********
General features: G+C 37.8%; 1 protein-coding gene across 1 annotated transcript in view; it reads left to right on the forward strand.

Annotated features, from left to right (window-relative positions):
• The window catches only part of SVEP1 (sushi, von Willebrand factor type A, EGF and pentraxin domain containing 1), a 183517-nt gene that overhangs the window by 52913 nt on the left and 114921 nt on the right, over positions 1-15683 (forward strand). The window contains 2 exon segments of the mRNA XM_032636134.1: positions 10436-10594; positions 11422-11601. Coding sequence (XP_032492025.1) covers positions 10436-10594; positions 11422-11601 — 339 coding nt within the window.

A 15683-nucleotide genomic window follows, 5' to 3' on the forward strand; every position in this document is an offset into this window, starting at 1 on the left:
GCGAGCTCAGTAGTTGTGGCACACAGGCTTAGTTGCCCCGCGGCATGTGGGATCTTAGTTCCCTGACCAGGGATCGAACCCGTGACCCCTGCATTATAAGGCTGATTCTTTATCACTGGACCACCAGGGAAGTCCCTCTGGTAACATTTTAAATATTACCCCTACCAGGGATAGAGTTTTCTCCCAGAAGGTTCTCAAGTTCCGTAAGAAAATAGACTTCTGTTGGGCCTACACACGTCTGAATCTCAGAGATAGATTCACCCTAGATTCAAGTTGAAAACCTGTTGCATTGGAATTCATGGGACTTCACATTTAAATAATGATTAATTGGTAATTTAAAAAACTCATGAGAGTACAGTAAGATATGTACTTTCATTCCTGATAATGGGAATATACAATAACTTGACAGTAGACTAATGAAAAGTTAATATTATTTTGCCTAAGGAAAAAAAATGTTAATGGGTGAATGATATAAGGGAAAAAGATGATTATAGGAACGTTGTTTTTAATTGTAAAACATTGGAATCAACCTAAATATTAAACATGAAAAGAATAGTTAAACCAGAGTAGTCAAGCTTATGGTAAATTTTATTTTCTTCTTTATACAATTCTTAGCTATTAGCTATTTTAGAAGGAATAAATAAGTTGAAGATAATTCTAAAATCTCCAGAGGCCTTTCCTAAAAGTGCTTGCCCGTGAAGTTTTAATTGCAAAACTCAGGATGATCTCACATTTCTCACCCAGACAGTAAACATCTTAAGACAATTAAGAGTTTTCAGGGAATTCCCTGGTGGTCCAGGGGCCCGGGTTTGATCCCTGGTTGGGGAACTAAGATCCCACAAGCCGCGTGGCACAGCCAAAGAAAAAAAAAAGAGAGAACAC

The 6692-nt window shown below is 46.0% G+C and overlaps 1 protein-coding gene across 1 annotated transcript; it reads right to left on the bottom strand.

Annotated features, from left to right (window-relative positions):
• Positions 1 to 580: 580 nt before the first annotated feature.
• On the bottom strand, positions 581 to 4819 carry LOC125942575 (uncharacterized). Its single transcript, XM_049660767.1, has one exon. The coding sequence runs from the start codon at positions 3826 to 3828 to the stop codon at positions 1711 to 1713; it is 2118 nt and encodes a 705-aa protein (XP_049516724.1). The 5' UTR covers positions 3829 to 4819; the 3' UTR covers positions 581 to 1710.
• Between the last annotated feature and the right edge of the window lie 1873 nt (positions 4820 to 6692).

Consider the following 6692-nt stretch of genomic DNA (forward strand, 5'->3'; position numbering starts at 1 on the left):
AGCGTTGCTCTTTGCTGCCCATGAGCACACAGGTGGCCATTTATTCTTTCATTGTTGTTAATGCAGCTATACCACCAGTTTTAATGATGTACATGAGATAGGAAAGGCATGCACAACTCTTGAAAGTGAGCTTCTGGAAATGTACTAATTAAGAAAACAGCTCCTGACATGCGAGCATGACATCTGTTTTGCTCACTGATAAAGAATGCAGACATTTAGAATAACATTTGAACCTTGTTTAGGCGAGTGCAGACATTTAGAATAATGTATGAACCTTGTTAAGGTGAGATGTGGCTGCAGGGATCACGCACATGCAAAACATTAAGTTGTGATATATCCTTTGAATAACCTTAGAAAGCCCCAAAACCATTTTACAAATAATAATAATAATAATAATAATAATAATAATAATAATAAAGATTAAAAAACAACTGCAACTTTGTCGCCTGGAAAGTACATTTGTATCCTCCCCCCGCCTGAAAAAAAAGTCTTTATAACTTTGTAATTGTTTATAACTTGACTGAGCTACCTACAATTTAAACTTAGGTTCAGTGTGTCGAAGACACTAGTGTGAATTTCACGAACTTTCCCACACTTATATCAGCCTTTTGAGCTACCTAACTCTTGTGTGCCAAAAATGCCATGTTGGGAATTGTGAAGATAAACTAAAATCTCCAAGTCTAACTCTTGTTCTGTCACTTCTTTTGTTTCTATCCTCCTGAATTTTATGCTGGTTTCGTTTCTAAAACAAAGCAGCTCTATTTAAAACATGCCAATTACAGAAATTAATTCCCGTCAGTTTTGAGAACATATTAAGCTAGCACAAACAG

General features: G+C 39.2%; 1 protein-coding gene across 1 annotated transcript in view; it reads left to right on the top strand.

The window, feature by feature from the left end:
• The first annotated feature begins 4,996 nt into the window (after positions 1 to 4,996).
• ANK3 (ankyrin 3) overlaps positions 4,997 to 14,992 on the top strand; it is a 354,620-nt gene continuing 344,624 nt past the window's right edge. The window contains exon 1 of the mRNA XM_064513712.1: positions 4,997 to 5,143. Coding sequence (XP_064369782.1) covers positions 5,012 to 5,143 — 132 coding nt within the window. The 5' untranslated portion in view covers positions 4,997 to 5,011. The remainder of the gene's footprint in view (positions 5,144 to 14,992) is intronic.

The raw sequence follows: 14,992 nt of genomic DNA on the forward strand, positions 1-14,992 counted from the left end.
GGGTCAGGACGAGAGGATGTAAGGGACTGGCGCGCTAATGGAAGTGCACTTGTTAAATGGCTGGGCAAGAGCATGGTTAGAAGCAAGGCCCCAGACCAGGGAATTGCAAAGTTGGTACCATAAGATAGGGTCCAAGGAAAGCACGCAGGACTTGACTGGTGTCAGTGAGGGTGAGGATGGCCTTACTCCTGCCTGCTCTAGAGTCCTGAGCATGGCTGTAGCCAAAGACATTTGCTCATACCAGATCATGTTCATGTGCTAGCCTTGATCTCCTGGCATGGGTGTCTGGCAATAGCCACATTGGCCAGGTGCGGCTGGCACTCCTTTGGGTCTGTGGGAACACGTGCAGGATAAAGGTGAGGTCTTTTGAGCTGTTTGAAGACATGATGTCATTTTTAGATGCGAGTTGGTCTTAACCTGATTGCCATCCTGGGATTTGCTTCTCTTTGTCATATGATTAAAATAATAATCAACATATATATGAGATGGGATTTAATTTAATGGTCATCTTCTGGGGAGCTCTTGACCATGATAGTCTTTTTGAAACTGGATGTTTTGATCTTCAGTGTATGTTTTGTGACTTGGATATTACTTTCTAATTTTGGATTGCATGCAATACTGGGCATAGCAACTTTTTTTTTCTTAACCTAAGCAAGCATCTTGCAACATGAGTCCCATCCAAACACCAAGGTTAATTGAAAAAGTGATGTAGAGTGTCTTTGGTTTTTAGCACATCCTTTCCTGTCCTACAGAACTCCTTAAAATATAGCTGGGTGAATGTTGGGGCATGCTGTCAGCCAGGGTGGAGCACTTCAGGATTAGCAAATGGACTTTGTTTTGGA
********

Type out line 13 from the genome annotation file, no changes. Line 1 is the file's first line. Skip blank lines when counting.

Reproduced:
General features: G+C 39.2%; 1 protein-coding gene across 1 annotated transcript in view; it reads left to right on the top strand.